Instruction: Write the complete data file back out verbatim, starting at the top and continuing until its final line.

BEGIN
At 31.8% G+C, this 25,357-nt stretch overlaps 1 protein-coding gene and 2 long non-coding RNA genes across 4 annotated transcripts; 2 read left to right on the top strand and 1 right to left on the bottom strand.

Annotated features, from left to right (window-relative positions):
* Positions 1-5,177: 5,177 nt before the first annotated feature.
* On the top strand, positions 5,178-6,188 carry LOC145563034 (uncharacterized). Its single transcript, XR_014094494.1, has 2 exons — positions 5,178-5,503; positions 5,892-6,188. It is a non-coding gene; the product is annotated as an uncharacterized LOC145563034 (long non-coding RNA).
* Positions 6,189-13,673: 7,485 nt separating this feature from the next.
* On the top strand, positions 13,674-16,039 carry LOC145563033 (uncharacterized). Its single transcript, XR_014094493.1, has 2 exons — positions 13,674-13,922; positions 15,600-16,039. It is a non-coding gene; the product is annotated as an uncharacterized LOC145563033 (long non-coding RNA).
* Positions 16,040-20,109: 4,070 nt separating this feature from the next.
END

At 31.8% G+C, this 25,357-nt stretch overlaps 1 protein-coding gene and 2 long non-coding RNA genes across 4 annotated transcripts; 2 read left to right on the top strand and 1 right to left on the bottom strand.

Annotated features, from left to right (window-relative positions):
* Positions 1-5,177: 5,177 nt before the first annotated feature.
* On the top strand, positions 5,178-6,188 carry LOC145563034 (uncharacterized). Its single transcript, XR_014094494.1, has 2 exons — positions 5,178-5,503; positions 5,892-6,188. It is a non-coding gene; the product is annotated as an uncharacterized LOC145563034 (long non-coding RNA).
* Positions 6,189-13,673: 7,485 nt separating this feature from the next.
* On the top strand, positions 13,674-16,039 carry LOC145563033 (uncharacterized). Its single transcript, XR_014094493.1, has 2 exons — positions 13,674-13,922; positions 15,600-16,039. It is a non-coding gene; the product is annotated as an uncharacterized LOC145563033 (long non-coding RNA).
* Positions 16,040-20,109: 4,070 nt separating this feature from the next.